The only other exchange was a Sin Collector for a Thoughtseize. Having additional outs to Aetherling or Elspeth is pretty nice and that means I get to bring in two copies of Thoughtseize against matchups where Sin Collector is not the greatest, such as Mono-Black.

And while I put a lot of thought into each of these changes, there really wasn’t much to change in the grand scheme of things. Over the course of two or three weeks, I managed to fit in over a hundred games with the list and had been able to tune it relatively well. My 60 had answers to the most common format troubles and my 75 had answers to most everything else.

All It Took Was a Little Touch…

And then, as anyone who was watching the feature match from round 4 of Phoenix knows, Mending Touch

If you had asked me what matchup was likely to be my toughest going into the event, I would have said aggressive decks with a lot of cheap creatures. To beat the Burn decks, all I had to do was play Courser of Kruphix or Warleader’s Helix and the game was over. My lands coming into play tapped never matters because there are no threats I need to deal with in a timely manner. Instead, as long as I gain some life or establish control before taking 20, I am good to go.

With aggressive decks, I am forced to answer threats that have lasting impacts. If my opponent plays three 1-drops in the first few turns, I cannot afford to play tapped lands and deal with them later. Instead, I need to start shocking myself to play my relevant cards as quickly as possible. Maybe that means Detention Sphere on turn 3 and then Supreme Verdict on turn 4. At that point, I have dealt with the immediate problem, but took 4 damage from my lands and the initial damage from each of those creatures. That leaves me passing the turn, tapped out, at something like 8-10 life. That is low enough that residual creature damage or clean-up burn spells can finish me off in no time. My life gain is still good in this matchup, but it is not going to take over on its own.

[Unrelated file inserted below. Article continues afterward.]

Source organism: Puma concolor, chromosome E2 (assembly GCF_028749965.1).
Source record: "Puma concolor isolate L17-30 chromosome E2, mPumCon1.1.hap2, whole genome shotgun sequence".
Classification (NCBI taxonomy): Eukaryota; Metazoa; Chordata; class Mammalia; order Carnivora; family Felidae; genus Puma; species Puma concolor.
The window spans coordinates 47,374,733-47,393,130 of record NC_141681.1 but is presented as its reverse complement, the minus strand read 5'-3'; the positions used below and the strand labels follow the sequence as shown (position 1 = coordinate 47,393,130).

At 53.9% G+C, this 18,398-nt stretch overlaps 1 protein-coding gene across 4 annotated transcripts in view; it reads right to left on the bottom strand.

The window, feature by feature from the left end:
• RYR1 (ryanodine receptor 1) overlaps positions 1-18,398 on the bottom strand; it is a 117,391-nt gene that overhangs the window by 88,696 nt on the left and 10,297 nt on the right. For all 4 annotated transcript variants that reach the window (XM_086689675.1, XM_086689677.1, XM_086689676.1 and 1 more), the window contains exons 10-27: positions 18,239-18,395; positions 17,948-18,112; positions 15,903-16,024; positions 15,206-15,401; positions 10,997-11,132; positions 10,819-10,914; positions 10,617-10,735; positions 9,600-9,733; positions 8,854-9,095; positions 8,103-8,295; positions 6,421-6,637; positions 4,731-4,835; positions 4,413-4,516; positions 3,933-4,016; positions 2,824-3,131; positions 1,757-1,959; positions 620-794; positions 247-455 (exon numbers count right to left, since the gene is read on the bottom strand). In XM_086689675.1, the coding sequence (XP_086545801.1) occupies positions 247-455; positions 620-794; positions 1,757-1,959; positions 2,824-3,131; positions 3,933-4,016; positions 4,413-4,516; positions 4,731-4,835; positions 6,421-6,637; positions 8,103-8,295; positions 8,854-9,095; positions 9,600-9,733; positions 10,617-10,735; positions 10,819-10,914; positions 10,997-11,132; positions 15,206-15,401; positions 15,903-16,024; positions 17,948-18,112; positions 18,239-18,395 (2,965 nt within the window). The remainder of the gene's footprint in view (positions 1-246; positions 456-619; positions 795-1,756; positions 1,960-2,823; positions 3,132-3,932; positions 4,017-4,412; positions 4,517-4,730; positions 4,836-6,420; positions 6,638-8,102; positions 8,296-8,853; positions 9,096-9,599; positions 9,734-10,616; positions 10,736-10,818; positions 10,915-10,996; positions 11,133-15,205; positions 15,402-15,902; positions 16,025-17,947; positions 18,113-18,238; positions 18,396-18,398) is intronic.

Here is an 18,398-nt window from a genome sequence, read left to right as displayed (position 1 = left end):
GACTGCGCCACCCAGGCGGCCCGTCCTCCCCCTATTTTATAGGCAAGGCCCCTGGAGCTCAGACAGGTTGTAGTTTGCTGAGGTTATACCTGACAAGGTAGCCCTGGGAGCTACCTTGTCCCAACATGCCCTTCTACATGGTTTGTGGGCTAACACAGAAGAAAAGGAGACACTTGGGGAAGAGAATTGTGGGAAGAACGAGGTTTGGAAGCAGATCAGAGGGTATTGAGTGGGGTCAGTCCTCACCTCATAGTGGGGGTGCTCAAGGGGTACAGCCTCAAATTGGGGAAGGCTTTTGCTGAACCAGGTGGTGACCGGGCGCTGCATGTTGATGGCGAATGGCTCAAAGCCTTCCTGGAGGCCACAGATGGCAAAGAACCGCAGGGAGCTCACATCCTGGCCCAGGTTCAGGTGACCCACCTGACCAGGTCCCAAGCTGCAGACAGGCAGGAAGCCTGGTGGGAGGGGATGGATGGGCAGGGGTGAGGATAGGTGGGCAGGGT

In round 4 of the Grand Prix, I played against one of these small creature decks. In fact, Naya Hexproof is probably the best of the small creature decks when it comes to punishing control. Despite winning game 1 fairly easy, playing around all of the sweeper protection can be a big pain in post-board games.

In game 3, I made sure to play around Boros Charm the entire game. At one point, I found myself in a situation where my opponent did not have the 2 mana necessary for Charm, and I didn’t need to resolve Verdict to survive—the perfect situation for my hand of 2x Supreme Verdict. The thought was that I would fire one off now, taking the mediocre 3-for-3 trade. The next turn my opponent would play a creature or two and I would use the 2nd Verdict to take out his last threats, leaving him with one or two cards in hand and me firmly in control.